We will be coming back to the Rundle community on May 30, 2017 to share development concepts and potential public improvements to the area at an open house. Join us to learn what we’ve heard so far and understand how we are using public input, provide feedback on the draft vision and core ideas of the Master Plan and review the potential Rundle Station area improvement projects that have been identified.

    Event details:
    Date: May 30, 2017
    Time: Drop-in any time between 5 and 8 p.m.
    Location: Rundle Community Association, Upper Hall
    2409 50th St N.E.

    For more information on the Rundle Station Master Plan visit

    About the Author: Mike Davis is an Urban Planner with the City of Calgary. Mike’s career has focused heavily on urban redevelopment with experience in cities across Ontario and more recently here in Calgary.

  • Plan your route this long weekend by knowing where and when construction is happening 18 May 2017
    While the official start of construction season is still a few weeks away, there are some major road closures Calgarians should be aware of this long weekend:

    • The intersection of 1 Street S.E. (MacLeod Trail southbound) and 17 Ave. will be closed from 7 p.m. on Friday, May 19 to 5 a.m. on Tuesday, May 23 to accommodate underground utility work. North/south traffic will be restricted but vehicles will still be able to use and exit the business access only lane on 17 Avenue onto Macleod Trail during business hours. 
    • 17 Avenue will be closed to traffic between Macleod Trail and Centre Street starting May 19. For more information on the 17 Avenue construction schedule visit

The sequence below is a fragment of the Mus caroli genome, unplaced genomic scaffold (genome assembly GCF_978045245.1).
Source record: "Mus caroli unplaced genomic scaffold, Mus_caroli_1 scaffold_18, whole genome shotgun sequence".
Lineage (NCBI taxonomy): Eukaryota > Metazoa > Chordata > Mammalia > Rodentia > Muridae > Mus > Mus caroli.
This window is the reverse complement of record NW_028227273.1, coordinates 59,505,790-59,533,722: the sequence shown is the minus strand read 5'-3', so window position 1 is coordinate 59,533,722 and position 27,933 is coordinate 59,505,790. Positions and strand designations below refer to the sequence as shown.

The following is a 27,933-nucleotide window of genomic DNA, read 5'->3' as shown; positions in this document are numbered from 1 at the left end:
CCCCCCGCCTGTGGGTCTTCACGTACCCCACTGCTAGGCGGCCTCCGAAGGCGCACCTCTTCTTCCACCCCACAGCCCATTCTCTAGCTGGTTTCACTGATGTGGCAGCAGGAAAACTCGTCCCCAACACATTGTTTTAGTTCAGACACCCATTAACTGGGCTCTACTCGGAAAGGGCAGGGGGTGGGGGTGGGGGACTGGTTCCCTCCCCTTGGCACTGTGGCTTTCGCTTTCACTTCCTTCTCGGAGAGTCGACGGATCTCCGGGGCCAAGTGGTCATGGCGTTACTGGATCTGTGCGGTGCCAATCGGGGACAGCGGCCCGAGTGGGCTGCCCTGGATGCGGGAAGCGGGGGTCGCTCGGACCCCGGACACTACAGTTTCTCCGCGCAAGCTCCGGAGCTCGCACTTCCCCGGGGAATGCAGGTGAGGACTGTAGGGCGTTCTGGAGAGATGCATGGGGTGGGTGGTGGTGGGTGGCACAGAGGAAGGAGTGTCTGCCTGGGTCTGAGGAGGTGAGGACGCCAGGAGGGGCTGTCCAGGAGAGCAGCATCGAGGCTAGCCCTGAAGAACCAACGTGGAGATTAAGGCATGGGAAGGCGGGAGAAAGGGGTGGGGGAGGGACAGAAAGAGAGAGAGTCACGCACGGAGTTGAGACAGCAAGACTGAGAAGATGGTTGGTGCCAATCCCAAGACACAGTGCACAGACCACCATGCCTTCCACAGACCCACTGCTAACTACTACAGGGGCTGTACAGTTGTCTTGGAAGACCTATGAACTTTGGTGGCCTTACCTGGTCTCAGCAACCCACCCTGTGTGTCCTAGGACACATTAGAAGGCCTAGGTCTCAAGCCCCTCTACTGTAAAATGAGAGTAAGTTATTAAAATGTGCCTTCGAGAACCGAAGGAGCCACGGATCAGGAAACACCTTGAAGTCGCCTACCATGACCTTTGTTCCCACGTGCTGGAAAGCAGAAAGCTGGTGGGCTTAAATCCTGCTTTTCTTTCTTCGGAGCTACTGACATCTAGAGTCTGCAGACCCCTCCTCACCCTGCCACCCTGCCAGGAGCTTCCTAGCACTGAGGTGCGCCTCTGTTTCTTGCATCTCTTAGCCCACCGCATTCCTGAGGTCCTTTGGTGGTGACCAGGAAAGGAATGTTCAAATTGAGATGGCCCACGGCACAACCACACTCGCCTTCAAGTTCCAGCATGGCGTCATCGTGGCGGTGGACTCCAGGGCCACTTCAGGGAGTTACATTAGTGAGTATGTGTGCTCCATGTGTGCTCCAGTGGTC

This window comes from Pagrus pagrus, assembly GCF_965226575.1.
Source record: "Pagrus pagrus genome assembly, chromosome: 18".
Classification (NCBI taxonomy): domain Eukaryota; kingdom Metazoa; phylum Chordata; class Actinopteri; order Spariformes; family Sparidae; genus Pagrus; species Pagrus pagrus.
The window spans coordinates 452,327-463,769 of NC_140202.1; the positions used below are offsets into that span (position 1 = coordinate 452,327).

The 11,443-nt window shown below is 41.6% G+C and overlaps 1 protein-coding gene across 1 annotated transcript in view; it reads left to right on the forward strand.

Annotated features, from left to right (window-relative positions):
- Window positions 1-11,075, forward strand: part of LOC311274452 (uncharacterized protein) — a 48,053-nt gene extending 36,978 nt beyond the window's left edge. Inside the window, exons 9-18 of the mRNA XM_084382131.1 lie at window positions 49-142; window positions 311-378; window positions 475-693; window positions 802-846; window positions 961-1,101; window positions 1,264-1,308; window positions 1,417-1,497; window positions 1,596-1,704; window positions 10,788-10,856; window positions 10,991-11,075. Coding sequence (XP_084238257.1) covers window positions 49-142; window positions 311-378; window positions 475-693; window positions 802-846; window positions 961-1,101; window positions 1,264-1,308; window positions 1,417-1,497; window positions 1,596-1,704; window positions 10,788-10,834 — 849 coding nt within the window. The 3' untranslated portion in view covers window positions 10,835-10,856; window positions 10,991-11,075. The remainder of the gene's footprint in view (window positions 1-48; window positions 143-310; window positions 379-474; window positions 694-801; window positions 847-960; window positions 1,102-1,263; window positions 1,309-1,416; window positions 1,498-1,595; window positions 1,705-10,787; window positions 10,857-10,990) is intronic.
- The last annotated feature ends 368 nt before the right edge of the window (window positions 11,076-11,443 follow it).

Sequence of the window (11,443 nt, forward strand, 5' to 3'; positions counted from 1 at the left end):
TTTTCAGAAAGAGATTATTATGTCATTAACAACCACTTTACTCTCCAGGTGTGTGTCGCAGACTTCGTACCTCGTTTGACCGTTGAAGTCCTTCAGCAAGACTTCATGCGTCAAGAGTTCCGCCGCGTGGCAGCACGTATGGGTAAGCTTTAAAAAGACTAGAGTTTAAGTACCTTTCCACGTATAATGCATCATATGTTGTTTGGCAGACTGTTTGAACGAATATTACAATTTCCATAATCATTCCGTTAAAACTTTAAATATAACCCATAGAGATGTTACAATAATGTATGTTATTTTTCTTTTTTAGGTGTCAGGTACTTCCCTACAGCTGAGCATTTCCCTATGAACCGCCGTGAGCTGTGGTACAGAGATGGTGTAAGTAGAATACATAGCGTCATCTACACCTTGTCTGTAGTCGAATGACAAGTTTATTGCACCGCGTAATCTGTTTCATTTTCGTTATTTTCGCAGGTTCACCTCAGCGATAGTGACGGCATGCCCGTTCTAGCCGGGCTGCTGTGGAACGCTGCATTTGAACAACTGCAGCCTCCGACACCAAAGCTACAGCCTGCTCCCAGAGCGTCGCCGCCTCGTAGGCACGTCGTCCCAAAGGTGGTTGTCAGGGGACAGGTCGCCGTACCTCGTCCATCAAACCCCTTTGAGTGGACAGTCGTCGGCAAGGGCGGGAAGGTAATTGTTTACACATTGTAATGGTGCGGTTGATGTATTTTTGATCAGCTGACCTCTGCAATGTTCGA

• 14 Street S.W. will be reduced to a single lane in each direction between Heritage Drive and 90 Avenue S.W. starting at 11 p.m. on Saturday, May 20 until 11 a.m. on Sunday, May. 21.
    • The intersection of 32 Avenue and 36 Street N.E. will see various lane closures on Saturday, May 20 between 5 a.m. and 6 p.m. for paving. One lane of travel will be open north and southbound on 36 Street while 32 Avenue will be closed at the intersection.
    • The intersection of 36 Street and 39 Avenue N.E. will see various closures starting at 7 a.m. on Saturday, May 20 until Monday, May 22 for paving. 
    • 32 Avenue N.E. is closed between 56 Street N.E. and 60 Street N.E. beginning at 6 a.m. on Monday, May 22 for water main replacement. This closure will remain in place through 7 p.m. on Saturday, May 27, and traffic will be detoured to Temple Drive N.E.

    Sidewalk repairs are underway in several Calgary neighbourhoods

    City concrete crews will be working at dozens of locations across Calgary this weekend.  Work has started on several sidewalks in communities around Calgary, with a heavy focus on Woodbine, Rosscarrock and Willow Park as part of this year’s paving program. This work will help ensure safety and a smooth walk for pedestrians in these areas. 

    Work in the downtown core typically begins following Stampede, out of consideration for businesses in the area.

    Roadway Activities Map

    Have you ever been travelling down the road, gone past a construction zone closure and wondered what kind of work is being done? Now you can find out easily by visiting The City of Calgary’s Roadway Activities Map.

    While The City has an array of helpful maps on the map gallery, The Roadway Activity Map sets itself apart by being a real-time application that shows both planned and active work. This includes both short term and long term projects including work like construction paving, sidewalk concrete work and microsurfacing work.

    Other quick tips to help you avoid traffic delays in Calgary

    • Follow @yyctransport on Twitter for the most up-to-date traffic information, or visit for road closure listings.